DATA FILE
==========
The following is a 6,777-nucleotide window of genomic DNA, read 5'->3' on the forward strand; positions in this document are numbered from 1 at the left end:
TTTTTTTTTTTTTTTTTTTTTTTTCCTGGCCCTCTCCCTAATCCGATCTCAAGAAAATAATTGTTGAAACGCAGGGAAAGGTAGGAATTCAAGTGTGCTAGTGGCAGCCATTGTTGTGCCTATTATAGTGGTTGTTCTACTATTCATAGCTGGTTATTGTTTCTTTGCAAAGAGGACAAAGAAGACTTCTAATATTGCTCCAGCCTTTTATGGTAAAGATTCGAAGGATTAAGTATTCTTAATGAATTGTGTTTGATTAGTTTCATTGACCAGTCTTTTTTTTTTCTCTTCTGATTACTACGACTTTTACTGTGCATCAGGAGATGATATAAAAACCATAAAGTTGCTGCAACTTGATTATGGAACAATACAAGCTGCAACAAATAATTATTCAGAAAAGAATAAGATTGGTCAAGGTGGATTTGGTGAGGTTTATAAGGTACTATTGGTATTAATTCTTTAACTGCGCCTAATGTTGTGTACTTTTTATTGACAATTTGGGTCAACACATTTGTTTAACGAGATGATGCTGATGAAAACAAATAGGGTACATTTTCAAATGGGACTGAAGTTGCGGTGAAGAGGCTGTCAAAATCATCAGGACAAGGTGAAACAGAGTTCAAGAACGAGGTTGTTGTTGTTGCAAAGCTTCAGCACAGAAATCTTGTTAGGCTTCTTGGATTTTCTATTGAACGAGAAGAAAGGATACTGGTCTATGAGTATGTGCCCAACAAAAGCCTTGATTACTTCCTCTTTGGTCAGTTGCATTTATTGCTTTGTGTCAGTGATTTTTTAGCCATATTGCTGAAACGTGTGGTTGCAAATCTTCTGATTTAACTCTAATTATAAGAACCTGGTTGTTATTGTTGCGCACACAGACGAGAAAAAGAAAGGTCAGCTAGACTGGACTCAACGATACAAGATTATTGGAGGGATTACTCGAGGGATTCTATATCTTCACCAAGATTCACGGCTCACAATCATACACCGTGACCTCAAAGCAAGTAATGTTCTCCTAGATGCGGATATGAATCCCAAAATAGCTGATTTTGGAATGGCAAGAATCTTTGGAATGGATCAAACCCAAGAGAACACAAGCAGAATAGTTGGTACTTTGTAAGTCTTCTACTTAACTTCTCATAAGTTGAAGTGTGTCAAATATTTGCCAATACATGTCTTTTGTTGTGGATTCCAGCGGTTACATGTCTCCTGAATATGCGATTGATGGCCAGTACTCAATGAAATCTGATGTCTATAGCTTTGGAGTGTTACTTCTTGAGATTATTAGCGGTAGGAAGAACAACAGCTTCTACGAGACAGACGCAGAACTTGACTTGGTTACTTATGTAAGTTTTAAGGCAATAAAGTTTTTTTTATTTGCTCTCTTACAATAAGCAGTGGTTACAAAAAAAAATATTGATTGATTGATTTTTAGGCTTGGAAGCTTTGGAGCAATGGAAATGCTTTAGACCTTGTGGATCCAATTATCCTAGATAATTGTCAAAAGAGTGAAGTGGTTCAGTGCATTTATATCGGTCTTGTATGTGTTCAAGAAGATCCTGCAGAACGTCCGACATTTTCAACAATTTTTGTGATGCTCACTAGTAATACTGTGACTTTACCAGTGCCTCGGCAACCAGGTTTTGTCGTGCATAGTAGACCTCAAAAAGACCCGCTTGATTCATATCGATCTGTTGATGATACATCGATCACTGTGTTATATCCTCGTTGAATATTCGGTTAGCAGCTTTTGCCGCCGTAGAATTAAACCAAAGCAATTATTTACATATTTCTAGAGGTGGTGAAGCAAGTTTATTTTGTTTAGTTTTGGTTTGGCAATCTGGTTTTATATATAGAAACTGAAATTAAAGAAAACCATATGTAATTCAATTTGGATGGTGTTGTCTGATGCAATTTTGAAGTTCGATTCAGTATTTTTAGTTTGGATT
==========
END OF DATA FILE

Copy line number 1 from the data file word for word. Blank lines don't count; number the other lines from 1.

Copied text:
The following is a 6,777-nucleotide window of genomic DNA, read 5'->3' on the forward strand; positions in this document are numbered from 1 at the left end: